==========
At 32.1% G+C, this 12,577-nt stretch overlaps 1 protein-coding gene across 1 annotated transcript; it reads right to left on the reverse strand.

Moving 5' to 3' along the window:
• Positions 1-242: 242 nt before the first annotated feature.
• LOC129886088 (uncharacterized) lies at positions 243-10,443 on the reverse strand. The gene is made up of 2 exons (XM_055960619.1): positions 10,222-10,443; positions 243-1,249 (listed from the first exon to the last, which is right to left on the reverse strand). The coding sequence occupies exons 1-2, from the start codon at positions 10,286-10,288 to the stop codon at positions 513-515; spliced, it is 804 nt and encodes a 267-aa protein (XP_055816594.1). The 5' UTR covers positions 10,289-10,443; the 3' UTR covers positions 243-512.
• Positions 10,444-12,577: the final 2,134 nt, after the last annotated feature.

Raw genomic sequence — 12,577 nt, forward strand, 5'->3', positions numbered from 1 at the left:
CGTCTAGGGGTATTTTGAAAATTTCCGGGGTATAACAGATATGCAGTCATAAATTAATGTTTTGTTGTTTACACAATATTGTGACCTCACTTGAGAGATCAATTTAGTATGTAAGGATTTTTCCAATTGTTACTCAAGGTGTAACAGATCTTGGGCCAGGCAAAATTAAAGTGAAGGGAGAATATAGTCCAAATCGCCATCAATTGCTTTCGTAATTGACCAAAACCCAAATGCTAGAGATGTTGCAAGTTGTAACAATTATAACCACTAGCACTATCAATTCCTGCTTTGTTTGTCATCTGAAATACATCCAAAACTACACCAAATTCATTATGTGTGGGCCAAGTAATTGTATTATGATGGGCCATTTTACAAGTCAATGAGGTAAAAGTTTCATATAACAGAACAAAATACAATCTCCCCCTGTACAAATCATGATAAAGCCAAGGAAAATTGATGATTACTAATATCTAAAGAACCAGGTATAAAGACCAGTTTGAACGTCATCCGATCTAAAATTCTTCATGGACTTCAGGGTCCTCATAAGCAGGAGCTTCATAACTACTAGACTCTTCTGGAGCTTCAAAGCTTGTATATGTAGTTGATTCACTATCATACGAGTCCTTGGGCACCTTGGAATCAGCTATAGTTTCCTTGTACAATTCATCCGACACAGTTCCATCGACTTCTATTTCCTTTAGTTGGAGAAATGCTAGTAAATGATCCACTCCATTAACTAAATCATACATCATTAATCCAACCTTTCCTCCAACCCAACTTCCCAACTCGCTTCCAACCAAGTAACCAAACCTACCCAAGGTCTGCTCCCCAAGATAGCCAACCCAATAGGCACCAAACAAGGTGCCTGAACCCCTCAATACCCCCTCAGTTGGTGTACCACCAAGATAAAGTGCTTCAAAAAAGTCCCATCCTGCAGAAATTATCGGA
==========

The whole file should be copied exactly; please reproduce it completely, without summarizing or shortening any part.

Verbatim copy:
At 32.1% G+C, this 12,577-nt stretch overlaps 1 protein-coding gene across 1 annotated transcript; it reads right to left on the reverse strand.

Moving 5' to 3' along the window:
• Positions 1-242: 242 nt before the first annotated feature.
• LOC129886088 (uncharacterized) lies at positions 243-10,443 on the reverse strand. The gene is made up of 2 exons (XM_055960619.1): positions 10,222-10,443; positions 243-1,249 (listed from the first exon to the last, which is right to left on the reverse strand). The coding sequence occupies exons 1-2, from the start codon at positions 10,286-10,288 to the stop codon at positions 513-515; spliced, it is 804 nt and encodes a 267-aa protein (XP_055816594.1). The 5' UTR covers positions 10,289-10,443; the 3' UTR covers positions 243-512.
• Positions 10,444-12,577: the final 2,134 nt, after the last annotated feature.

Raw genomic sequence — 12,577 nt, forward strand, 5'->3', positions numbered from 1 at the left:
CGTCTAGGGGTATTTTGAAAATTTCCGGGGTATAACAGATATGCAGTCATAAATTAATGTTTTGTTGTTTACACAATATTGTGACCTCACTTGAGAGATCAATTTAGTATGTAAGGATTTTTCCAATTGTTACTCAAGGTGTAACAGATCTTGGGCCAGGCAAAATTAAAGTGAAGGGAGAATATAGTCCAAATCGCCATCAATTGCTTTCGTAATTGACCAAAACCCAAATGCTAGAGATGTTGCAAGTTGTAACAATTATAACCACTAGCACTATCAATTCCTGCTTTGTTTGTCATCTGAAATACATCCAAAACTACACCAAATTCATTATGTGTGGGCCAAGTAATTGTATTATGATGGGCCATTTTACAAGTCAATGAGGTAAAAGTTTCATATAACAGAACAAAATACAATCTCCCCCTGTACAAATCATGATAAAGCCAAGGAAAATTGATGATTACTAATATCTAAAGAACCAGGTATAAAGACCAGTTTGAACGTCATCCGATCTAAAATTCTTCATGGACTTCAGGGTCCTCATAAGCAGGAGCTTCATAACTACTAGACTCTTCTGGAGCTTCAAAGCTTGTATATGTAGTTGATTCACTATCATACGAGTCCTTGGGCACCTTGGAATCAGCTATAGTTTCCTTGTACAATTCATCCGACACAGTTCCATCGACTTCTATTTCCTTTAGTTGGAGAAATGCTAGTAAATGATCCACTCCATTAACTAAATCATACATCATTAATCCAACCTTTCCTCCAACCCAACTTCCCAACTCGCTTCCAACCAAGTAACCAAACCTACCCAAGGTCTGCTCCCCAAGATAGCCAACCCAATAGGCACCAAACAAGGTGCCTGAACCCCTCAATACCCCCTCAGTTGGTGTACCACCAAGATAAAGTGCTTCAAAAAAGTCCCATCCTGCAGAAATTATCGGA